It helps enormously that Andrew Schofield in the titular role perfectly captures the blend of world weariness and smart-arseness that Bleasdale is seeking his lead to convey. Despite his manifold faults, Schofield makes Scully a likable character, and when he breaks the fourth wall to bring you into his confidence it’s a journey you’re happy to take.
Although Scully dreams of Anfield (the title sequence shows him running out to bask in the adulation of the Kop), he has other talents, notably a gift for the stage (a likely nod to Bleasdale’s belief in the transformative power of the arts). Those teachers that still believe in him want Scully to take part in the school panto, viewing it as a medium to tap into his talents and provide a way to engage him in something, anything.
To overcome his resistance, they entice him with the offer of a trial with Liverpool, a deal that Scully eventually accepts. A lesser writer would have made a successful trial the vehicle by which the lead character transforms his life. But Bleasdale, as he consistently illustrated in his earlier TV work, Boys from the Blackstuff, was never one for easy or comfortable resolutions.
The trial is a disaster. Despite his self belief and tacit references to his ability on the pitch, Scully is no player (at least by Liverpool’s standards). In a pivotal moment, as his dreams collapse around him, the real Dalglish appears on the touchline. Anger and frustration pours out of Scully towards his idol, the moment that childhood fantasy is confronted by cold hard reality.
What unfolds in its aftermath explores the nature of hope for those for whom horizons are limited, the idea of engagement for the kids that education often leaves behind and the frustrations of the many who felt nullified in the face of Thatcher’s brutalism.
For a city like Liverpool, one in which football stands at the heart of the community, the choice of that sport as the medium for ‘dreams’ in the drama made sense. But really, any similarly transformative medium could have stood in its place. It would have worked just as well had Scully longed for the life of a musician and been haunted by visions of Ian McCulloch or Julian Cope.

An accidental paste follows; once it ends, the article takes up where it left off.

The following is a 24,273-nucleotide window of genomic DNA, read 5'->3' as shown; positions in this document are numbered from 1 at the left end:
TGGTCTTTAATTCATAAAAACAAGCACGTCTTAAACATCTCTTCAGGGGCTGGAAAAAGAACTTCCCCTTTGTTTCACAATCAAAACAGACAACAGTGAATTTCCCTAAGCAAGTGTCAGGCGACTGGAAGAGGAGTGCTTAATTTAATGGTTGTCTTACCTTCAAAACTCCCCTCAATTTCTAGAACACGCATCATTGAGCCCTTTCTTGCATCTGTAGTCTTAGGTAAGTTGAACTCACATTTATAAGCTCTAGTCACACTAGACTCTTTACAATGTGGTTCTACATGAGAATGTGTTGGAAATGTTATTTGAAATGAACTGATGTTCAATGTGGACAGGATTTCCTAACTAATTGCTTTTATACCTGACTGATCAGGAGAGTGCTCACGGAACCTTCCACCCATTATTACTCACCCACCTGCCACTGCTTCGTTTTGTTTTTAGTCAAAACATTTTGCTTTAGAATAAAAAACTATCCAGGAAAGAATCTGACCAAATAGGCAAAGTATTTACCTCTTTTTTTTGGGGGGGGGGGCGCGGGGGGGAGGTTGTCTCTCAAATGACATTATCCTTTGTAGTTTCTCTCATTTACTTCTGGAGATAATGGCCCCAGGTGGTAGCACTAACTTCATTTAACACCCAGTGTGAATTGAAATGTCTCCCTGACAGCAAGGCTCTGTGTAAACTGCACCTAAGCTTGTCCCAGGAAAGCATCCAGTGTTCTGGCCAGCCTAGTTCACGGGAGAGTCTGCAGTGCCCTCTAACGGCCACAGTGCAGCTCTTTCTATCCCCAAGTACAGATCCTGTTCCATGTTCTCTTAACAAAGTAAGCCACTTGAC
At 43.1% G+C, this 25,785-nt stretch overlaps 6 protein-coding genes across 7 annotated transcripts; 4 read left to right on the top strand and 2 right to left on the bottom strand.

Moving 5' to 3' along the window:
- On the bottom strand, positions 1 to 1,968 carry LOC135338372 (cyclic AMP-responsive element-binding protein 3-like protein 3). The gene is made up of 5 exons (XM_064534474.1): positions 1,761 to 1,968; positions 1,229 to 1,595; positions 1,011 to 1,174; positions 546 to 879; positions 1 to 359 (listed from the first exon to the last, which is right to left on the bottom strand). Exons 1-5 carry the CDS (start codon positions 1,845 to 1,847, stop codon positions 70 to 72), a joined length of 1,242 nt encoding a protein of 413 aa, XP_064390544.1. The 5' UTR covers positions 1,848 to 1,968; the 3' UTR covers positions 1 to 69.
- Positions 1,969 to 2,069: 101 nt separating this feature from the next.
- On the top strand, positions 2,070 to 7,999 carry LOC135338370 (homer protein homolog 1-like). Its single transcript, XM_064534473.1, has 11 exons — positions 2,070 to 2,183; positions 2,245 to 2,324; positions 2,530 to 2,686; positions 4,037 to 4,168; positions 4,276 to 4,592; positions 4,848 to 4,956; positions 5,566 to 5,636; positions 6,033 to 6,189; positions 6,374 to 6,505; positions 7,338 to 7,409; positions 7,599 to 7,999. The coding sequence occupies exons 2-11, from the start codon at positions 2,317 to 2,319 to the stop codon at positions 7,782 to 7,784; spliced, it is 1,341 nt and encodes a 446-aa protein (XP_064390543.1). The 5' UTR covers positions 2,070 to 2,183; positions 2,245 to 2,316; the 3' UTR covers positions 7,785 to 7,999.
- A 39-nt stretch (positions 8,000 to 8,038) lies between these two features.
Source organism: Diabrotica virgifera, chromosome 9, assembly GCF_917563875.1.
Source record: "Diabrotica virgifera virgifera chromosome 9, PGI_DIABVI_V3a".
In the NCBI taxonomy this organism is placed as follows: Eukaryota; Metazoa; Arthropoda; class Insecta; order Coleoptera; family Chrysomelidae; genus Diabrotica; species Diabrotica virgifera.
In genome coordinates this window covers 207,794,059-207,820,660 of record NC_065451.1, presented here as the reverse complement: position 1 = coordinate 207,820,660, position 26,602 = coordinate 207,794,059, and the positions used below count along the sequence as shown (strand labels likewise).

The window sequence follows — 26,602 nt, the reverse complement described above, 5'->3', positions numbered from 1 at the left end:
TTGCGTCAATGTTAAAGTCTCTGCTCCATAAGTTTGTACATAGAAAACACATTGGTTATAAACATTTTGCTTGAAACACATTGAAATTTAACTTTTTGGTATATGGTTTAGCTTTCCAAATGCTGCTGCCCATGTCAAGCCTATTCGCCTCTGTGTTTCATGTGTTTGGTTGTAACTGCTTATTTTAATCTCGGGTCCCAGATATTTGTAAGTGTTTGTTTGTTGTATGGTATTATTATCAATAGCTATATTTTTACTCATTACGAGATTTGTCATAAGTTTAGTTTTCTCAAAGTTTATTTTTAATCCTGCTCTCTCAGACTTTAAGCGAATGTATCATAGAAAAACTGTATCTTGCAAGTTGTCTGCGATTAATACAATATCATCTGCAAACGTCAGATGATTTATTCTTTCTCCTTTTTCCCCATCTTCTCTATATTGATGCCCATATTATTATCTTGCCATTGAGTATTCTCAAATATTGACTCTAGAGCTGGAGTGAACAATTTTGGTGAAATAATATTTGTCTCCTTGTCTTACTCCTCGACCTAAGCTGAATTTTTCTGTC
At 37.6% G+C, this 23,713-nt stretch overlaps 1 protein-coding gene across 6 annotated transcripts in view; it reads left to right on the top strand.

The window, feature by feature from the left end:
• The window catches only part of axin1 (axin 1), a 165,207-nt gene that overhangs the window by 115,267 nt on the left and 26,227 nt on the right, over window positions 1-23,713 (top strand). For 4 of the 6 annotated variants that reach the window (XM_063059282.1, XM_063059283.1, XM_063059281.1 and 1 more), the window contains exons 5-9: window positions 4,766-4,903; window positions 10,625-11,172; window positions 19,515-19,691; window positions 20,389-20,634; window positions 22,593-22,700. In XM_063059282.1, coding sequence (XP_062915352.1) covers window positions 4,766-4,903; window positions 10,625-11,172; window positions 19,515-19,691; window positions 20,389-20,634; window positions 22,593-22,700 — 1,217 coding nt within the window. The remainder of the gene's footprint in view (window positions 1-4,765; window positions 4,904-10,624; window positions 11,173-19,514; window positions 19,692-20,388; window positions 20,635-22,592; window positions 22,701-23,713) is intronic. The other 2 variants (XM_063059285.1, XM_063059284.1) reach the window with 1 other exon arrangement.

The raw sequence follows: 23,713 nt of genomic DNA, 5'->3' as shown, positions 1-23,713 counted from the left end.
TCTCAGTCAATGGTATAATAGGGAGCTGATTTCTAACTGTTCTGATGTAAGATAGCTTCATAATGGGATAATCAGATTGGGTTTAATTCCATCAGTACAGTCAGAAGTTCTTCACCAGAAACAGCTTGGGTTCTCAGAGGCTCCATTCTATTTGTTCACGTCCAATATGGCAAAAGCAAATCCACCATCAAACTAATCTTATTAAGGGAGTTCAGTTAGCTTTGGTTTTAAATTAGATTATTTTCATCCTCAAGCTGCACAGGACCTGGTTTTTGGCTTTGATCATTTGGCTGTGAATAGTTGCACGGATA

As an Evertonian, that might have been preferable. Few faces are as repellent to us Blues as that of Dalglish’s. He is part of a lamentable band of brothers (which includes Tommy Smith, Emlyn Hughes, Ian Rush, Alan Hansen, Graham Souness and Steven Gerrard) whose grills elicit an involuntary sensation of nausea whenever they appear. One of my abiding memories of watching Scully is my Ma’s expletive laden mutterings each time Dalglish brought his charisma-less presence to a scene.
That said, the fact that Evertonians, a group pathologically hostile to the Liverpool number seven, could still enjoy Scully is testament to the quality of the writing. Bleasdale has produced better work, notably the peerless Boys from the Blackstuff and the excellent GBH. But although both of those might have garnered more critical acclaim, been sharper in their critique and enjoyed greater long-term appeal, Scully remains an entertaining and interesting example of his work.
Although it might have been better at the drama than the comedy, Scully still provided an honest take on what was happening in working class communities in the 1980s. The light and the dark were on show here without judgement. The humanity of those left behind carefully handled. The criminality of a system without mercy or compassion keenly exposed.
There might have only been ‘One Franny Scully’, as the Kop sang, but he was representative of so many at the time. He was one of us and his story needed telling.
Jim is the author of ‘Highs, Lows and Bakayokos: the Story of Everton in the 1990s’ and ‘Punk Football: The Rise of Fan Ownership in English Football’. His next book, Everton’s Greatest Games, is out in October. Follow him on Twitter @jimmykeo